I caught a glimpse of Valencia celebrating their Copa del Rey win over Barcelona in the locker room of the Villamarín. The Estadio Benito Villamarín is the home of Real Betis in Seville, and served as the site of the cup final. A final that, as recent as a few weeks ago, seemed certain for Barcelona to win.
They carried a three-goal lead with them to Anfield against Liverpool, but that game resulted in a total collapse that mirrored and stretched last year’s crashing out of the Champions league at Roma. The league’s been won, but the cup which Messi had all but pledged to bring back to the blaugrana slipped away yet again.
Anfield closes in on Messi
What has followed has been some kind of listless sleepwalk through the end of the season. A daze. Checked out, maybe?
The style of play that Valverde has implemented sees the team usually hold a 4-4-2 that can frequently withstand pressure and through Messi, offer enough attacking occasions to squeeze out two goals.
But many fans are left cold by the style of play that has shifted from the fast triangle passing and positional one-upmanship that they flexed during the golden days of la masia-identity football. I thought it would be interesting to look at the attacking results of the team this year, compared with the 2012/2013 season where we similarly won the league, but not the Champions or Copa del Rey.
Looking at data of the 61 competitive games played this season, a few things are notable. Though they are one of the most imposing teams in the world with the consensus world’s greatest player, Barça scored two or fewer goals in 38 games this season. Out of those 38, they won 21.
Naturally you have to score to win, and the more they score the more Barça tend to win. Of the 23 games they scored three or more goals, they won 21. They scored four or more goals on thirteen occasions this season.
In 64 competitive games played over the 2012/2013 season under Tito Vilanova (with Jordi Roura as his surrogate when Tito was getting treatment in New York), Barça scored two or fewer goals in 34 games. Of those 34 games, they won fifteen.
In the 30 games where Barça scored three or more goals, they won every one. They scored four or more seventeen times.
Comparing the two seasons, we can tell that they used to score more goals, and when they scored more they also were more dominant in securing wins.
This season the team was more comfortable getting wins without scoring more than two than they used to be. However, they are scoring two or fewer in a higher percentage of games than they used to: 62.3% compared to 53.1%.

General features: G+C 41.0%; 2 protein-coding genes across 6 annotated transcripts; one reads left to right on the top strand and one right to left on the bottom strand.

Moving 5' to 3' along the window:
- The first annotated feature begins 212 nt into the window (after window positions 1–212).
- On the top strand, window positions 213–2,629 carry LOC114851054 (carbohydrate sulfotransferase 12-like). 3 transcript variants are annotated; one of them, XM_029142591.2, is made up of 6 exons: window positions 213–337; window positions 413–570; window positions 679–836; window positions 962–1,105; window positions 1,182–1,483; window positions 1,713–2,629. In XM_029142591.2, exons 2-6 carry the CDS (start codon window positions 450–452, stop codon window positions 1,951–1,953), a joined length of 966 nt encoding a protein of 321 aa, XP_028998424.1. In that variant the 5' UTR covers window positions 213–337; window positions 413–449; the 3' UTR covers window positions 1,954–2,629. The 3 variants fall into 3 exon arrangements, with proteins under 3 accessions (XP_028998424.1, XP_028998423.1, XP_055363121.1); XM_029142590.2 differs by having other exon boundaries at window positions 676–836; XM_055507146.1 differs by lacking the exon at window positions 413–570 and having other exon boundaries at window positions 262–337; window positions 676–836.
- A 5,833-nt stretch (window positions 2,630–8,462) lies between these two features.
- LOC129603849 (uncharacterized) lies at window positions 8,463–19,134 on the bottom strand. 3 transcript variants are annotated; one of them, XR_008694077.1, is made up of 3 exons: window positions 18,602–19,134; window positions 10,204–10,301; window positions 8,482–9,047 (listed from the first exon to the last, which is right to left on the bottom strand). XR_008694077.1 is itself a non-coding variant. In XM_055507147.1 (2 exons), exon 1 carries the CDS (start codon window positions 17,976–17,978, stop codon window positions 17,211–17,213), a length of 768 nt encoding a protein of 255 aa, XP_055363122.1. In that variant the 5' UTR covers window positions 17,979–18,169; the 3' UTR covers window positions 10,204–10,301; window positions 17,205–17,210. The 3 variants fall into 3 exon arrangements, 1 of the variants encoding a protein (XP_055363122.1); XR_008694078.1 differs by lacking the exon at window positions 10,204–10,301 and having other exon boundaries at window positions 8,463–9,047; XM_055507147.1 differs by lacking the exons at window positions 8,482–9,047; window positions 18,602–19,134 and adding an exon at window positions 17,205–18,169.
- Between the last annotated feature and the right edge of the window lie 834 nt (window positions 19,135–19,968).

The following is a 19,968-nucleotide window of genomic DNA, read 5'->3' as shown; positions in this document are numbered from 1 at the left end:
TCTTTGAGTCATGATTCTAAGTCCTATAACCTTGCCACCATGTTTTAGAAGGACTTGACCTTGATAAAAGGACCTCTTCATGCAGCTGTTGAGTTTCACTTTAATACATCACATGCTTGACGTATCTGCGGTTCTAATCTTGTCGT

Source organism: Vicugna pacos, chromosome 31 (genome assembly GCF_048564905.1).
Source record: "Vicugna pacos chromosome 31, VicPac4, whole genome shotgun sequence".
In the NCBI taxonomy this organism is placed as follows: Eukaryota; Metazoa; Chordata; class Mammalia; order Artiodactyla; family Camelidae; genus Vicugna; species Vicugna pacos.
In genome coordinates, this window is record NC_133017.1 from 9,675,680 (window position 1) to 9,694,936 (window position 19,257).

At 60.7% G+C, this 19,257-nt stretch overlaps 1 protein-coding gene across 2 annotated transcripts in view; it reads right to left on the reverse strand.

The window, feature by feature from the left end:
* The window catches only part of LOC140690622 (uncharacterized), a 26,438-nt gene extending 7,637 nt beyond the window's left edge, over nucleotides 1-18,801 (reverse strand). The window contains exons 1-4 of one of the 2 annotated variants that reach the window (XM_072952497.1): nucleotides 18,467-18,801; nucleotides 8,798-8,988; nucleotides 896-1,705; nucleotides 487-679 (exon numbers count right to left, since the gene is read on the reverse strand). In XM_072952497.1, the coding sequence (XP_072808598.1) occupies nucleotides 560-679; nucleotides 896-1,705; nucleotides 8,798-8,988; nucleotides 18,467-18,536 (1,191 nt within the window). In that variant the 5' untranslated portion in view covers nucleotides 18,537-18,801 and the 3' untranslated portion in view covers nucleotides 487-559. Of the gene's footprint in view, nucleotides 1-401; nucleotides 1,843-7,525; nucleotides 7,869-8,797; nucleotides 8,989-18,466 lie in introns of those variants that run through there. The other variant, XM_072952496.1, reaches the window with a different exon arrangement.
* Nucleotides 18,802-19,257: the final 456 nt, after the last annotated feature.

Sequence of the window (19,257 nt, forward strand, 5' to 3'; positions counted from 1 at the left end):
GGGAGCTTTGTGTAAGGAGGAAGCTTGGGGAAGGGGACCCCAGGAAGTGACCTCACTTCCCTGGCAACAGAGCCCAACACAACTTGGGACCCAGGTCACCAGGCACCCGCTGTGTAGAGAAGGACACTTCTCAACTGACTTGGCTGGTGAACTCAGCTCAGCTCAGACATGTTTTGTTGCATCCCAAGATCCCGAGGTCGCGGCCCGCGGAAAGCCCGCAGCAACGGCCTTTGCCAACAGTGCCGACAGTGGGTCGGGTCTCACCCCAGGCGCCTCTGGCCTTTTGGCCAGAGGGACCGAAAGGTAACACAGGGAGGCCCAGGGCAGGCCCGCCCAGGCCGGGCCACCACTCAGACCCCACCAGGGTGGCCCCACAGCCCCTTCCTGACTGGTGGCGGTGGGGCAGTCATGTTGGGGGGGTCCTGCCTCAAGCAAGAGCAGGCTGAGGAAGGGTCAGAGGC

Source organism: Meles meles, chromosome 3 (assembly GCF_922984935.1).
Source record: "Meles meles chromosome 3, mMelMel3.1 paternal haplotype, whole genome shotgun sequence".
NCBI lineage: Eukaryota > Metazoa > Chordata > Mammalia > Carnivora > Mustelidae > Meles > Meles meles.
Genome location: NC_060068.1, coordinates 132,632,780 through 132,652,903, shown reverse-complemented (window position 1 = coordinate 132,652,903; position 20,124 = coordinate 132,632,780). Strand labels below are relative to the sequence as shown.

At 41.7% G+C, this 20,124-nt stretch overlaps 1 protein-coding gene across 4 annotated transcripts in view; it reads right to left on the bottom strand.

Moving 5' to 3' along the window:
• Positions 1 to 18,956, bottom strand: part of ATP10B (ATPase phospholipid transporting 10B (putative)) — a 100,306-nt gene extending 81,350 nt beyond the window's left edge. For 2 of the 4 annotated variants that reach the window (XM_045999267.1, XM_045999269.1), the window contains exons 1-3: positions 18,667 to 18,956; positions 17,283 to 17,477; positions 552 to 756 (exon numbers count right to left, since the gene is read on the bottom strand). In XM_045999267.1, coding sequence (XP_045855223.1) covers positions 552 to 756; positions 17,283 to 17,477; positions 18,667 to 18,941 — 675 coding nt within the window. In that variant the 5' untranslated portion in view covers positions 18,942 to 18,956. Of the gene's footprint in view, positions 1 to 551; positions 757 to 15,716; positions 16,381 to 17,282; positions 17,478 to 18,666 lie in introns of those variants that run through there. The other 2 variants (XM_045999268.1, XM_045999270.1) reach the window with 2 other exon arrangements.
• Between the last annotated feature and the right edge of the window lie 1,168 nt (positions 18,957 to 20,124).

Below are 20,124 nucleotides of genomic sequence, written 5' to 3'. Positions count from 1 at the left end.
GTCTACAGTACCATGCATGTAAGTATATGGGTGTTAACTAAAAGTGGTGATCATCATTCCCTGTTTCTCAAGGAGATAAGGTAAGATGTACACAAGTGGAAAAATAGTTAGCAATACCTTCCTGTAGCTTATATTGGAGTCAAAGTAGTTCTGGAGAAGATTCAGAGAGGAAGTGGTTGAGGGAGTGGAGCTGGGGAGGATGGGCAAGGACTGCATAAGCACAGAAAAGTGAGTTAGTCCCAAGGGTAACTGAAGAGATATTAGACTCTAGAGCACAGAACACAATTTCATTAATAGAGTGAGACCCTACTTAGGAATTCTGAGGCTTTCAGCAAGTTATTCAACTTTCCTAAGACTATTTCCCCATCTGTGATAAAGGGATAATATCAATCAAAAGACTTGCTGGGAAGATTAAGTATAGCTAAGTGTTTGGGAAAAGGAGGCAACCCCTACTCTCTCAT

This translates to much less of the exciting clever, attacking possession that used to embody the motto of being ‘more than a club.’ This is why supporters complain of a loss of identity and the dreaded ‘p’-word–philosophy.
But the disappointment of our talisman is the thing that hurts hardest for fans who aren’t obsessed with getting out the guillotines to purge the board, the players, and management.
It’s because we believe in magic. We’ve seen it. But now, the system that seemed tailored to produce it has been reduced and shifted to the style that most people play. Where the variables can allow physicality to overcome the players with the most guile.
So the calls to dismiss Valverde–who has still won the league in both of his years at the helm–are not based only on results, but also on the noticeably more conservative approach taken. Valverde did not inherit the team directly from Tito and Pep, he instead got it after Tata Martino and then Luis Enrique ran things for four years. Martino was unaware of how to replicate that ideal, while Lucho seemed disinterested in using Guardiola’s recipes.
Compared to Cholo’s Atlético, or Zidane/Lopetegui/Scolari/Zidane’s Madrid, Barcelona have been a model of consistency and serenity in Spain.
But that serenity has been earned at the expense of the attacking set up that kept their opponents under constant threat, and their fanbase exhilarated. A finely struck blow (either from Roma, or Liverpool, or Valencia as happened yesterday) and the comfort is disrupted without repair.
How to regain that rhythm remains the dilemma.